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Hard to Swallow

The Truth About Infant Formula

Infant-formula manufacturers are constantly adding supplements to their products and charging a premium price for what they claim is an improved formula. But medical evidence doesn’t support these claims, so consumers have no assurances that these products are beneficial to infants.

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Rick Gomez/Masterfile

Eloise Zapalac’s heart ached as her daughter, Aubrina, wailed last September while doctors drew the 3-month-old’s blood and catheterized her for a urine sample. For days before the doctor visit, Aubrina had suffered from incessant diarrhea, had spit up everything that she ate and had lost weight.

Zapalac spent 8 hours in the emergency room that day and rushed her child twice more to the hospital, but it took a news announcement for Zapalac to find out what was ailing her daughter. In late September, Abbott Laboratories recalled 5 million cans of its Similac infant formula—the brand that Zapalac used—after beetles and their larvae were discovered in the cans.

Zapalac switched her baby to a store brand, and within 3 days, Aubrina was fine. But Zapalac wasn’t.

“I’m still angry,” she says. “This [contamination] can’t be allowed to happen. Something has to change.”

Actually, a lot needs to change when it comes to the way that infant formula is marketed, sold and regulated. The Similac incident capped off a decade in which the safety of infant formula was repeatedly called into question by recalls.

And the biggest controversy in the infant-formula industry today concerns the increasing number of ingredients that companies add and the claims that the added ingredients produce numerous infant benefits, including improved gut health and brain development.

Abbott Laboratories, Mead Johnson and Nestlé tell us that their research supports the efficacy of these supplements, but no independent medical evidence substantiates that. That hasn’t stopped the three companies, which control 90 percent of the market, ­­from charging more for their latest infant formulas and aggressively marketing them in a campaign that, critics say, blurs the line between the proven benefits of breast milk and infant formula. Some critics even say Food and Drug Administration is ill-equipped to sufficiently evaluate the safety of these new ingredients. That raises the possibility that babies who are given infant formula might suffer adverse long-term effects.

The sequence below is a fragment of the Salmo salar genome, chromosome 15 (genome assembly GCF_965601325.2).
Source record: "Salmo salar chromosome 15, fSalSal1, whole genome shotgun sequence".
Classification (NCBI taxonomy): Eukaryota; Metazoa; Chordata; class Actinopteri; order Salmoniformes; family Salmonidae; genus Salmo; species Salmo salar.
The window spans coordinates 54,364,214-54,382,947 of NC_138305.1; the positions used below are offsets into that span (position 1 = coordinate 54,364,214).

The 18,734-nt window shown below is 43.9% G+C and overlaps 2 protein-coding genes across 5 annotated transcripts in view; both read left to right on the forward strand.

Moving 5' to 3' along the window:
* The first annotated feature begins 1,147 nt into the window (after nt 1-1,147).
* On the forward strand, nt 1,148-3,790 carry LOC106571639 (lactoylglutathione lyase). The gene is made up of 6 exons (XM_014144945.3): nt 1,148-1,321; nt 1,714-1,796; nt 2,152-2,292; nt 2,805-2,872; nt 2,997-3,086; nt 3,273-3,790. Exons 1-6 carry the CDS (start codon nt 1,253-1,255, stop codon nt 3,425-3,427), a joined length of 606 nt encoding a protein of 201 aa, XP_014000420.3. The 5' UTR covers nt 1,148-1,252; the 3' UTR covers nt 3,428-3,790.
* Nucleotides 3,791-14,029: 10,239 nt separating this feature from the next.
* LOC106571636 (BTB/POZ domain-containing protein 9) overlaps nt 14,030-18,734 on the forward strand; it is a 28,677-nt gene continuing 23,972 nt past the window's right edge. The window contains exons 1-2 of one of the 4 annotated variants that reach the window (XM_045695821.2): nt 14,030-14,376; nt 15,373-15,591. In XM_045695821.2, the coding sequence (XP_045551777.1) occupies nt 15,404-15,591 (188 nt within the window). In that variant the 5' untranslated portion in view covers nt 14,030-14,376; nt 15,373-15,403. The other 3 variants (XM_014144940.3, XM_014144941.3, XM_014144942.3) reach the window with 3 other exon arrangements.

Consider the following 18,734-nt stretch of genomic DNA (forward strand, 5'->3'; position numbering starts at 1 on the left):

PLENTY OF SCRUTINY? More than half of all U.S. babies consume infant formula. For many of these babies, infant formula provides the sole source of sustenance for the first 4 to 6 months of their lives, when their immune systems are immature.

Infant formula is said to be among FDA’s most strictly regulated foods. Manufacturers are required to test every batch that they produce to ensure that it contains FDA-mandated minimum levels—and, in some cases, maximum levels—of 29 nutrients. FDA inspects all infant-formula-manufacturing plants annually. It takes infant-formula samples from those to perform nutrient and microbiological tests.

Nonetheless, there were 17 recalls in the past decade. The causes included the presence of bits of metal and plastic and a deadly pathogen (enterobacter sakazakii).

In the past 8 years, acrylamide (a neurotoxin and carcinogen), melamine (an industrial chemical) and perchlorate (an ingredient in rocket fuel) have been detected in infant formulas that are manufactured in the United States. However, International Formula Council (IFC), which represents U.S. infant-formula-makers, maintains that these findings are of no consequence. Melamine and perchlorate are present in the environment and can make their way into infant formula at low levels, says Mardi Mountford, who is the executive vice president of IFC. Acrylamide, she says, naturally occurs during the processing of some foods. Neither acrylamide, melamine nor perchlorate is dangerous to infants at the levels at which these chemicals are occasionally found in infant formula, she says. FDA agrees.

But reports that we read and scientists with whom we spoke insist that any amount of either of those three materials should be considered unsafe for infants, whose bodies and brains still are developing and who consume much more food relative to their body weight than adults do. Centers for Disease Control and Prevention warns that if perchlorate-contaminated formula were mixed with tap water (some of which also has been found to contain perchlorate), babies could be ingesting dangerous levels of the chemical.

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